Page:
|Equity investors have dumped shares of Corning, Nortel and Lucent even though the bond market has embraced their debt.|
NEW YORK (CNN/Money) -
Is the telecom equipment market primed for a comeback or set to see some more gloomy days ahead? It depends on whom you ask.
Investors in shares of Corning (Research), Nortel (Research) and Lucent (Research) don't think the outlook for these companies is too promising. Corning's stock has fallen about 8 percent this year; Lucent and Nortel are down 20 percent or more and hover near 52-week lows.
But it's been a different story in the fixed-income market. Before the Fed raised rates on Tuesday and spooked investors by saying "pricing power is more evident", the high-yield bonds for these three companies had been rallying.
That drove yields on Lucent, Nortel and Corning bonds near their lows for the year, suggesting that bondholders aren't that worried about the business outlook for these companies. (Bond yields fall as bond prices rise).
Arnie Berman, senior technology strategist with independent research firm CreditSights, thinks this is significant. He notes that bond investors are typically ahead of the curve when it comes to identifying companies in trouble, or set for a turnaround.
"The outsize rally in the publicly traded debt for companies in this sector suggests that the bond market is sending a signal that the communications equipment sub-sector is particularly attractive at present relative to other technology sub-sectors," Berman wrote in a recent report.
Worst over, mergers to follow?
What's got bondholders excited that stock investors might be missing? While the telecom market is still in a state of flux, Kim Noland, an analyst with fixed-income research firm Gimme Credit, said that bond investors are happy that the worst seems to be over for these companies.
After the tech and telecom bubble burst in 2000, losses piled up and some investors feared that telecom equipment makers would go bust. That's no longer an issue.
Lucent finished last year with $4.6 billion in cash, down just $300 million from the prior quarter, Corning's cash balance was $1.9 billion, up some $200 million, while Nortel finished last year's third quarter at about $3.6 billion, also down $300 million from the prior quarter. Nortel's delayed reporting year-end results due to accounting errors.
"Cash burn has abated, signaling that companies would likely not need debt restructuring," Noland said.
Equity investors also appear to be worrying about the wave of big mergers among telecom carriers, major customers for equipment made by Lucent, Nortel and Corning.
With Sprint buying Nextel, SBC nabbing AT&T and Verizon and Qwest battling for MCI, there have been concerns that telecom companies will slash capital spending until they finish integrating their mergers.
But bond investors might be taking the longer-term view that consolidation among carriers may spark deals among telecom equipment makers.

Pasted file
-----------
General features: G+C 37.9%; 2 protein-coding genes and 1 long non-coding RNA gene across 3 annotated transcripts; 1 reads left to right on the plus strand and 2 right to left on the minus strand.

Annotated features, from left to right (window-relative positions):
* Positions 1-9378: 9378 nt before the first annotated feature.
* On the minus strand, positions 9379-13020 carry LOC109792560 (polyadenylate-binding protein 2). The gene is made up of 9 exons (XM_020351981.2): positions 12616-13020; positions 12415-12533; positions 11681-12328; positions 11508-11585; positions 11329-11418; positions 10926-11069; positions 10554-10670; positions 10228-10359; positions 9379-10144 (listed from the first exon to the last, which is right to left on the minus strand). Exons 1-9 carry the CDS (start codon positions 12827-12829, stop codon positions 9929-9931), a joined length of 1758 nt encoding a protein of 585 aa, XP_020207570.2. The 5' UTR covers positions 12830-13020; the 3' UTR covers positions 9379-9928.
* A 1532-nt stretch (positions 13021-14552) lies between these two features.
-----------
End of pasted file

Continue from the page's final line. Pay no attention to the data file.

"Mergers of telecom carriers could cause mergers in the equipment area," said Pierre Robert, senior analyst with Advantage Data, a fixed-income research firm based in Boston. "If a Lucent or Nortel got acquired by a company with higher investment grade debt, then their bonds could shoot up."
And CreditSights' Berman said stock investors appear overly worried about lower capital spending. In fact, he thinks the recent spate of mergers is a good sign for equipment companies.
His argument? The big phone service carriers resulting from these deals will need to spend more on equipment to stay competitive against newer threats such as cable and Internet telephone providers.
"Consolidation activity is actually a signal that service providers are scared and will start spending money again. Equipment companies are long-term beneficiaries of this and frankly, I think that's what the bond market is smelling out," Berman said.
Near-term, still cloudy
Still, the near-term outlook for telecom gear makers isn't exactly rosy. And they face tough competition from firms like Cisco (Research) and Alcatel (Research).
Lucent and Nortel are expected to post single-digit percentage gains in sales this year, while profit growth has been fueled more by cost cutting than growth in demand. Corning has fared better, thanks in part to booming demand for glass sheets used in flat-screen TVs and computer monitors. But its fiber-optic business continues to struggle.
"The companies still will have to show growth in sales and growth in profits as well," said Gimme Credit's Noland.
And Robert at Advantage Data said the gear makers' bonds might be rallying simply because they're somewhat safer than the common stock. In case of severe financial trouble, bondholders have a better chance of getting back some of their investment.
"People are still skittish about telecom so it's better to get in the bonds. If worst comes to worst and companies default, you're much higher up on the food chain," Robert said. "You may get 40 cents on the dollar back instead of one penny. It's a less risky proposition."
But Berman said equity investors shouldn't ignore the signs from bondholders. If they are right about the outlook for these companies, that should eventually pan out for the stocks.
"The bond market is keenly aware that cash flows have improved and that the chances of investors getting back money they are owed is better. That's not at all irrelevant to stockholders," Berman said.
For a look at telecom equipment stocks, click here.
For more about the bond market, click here.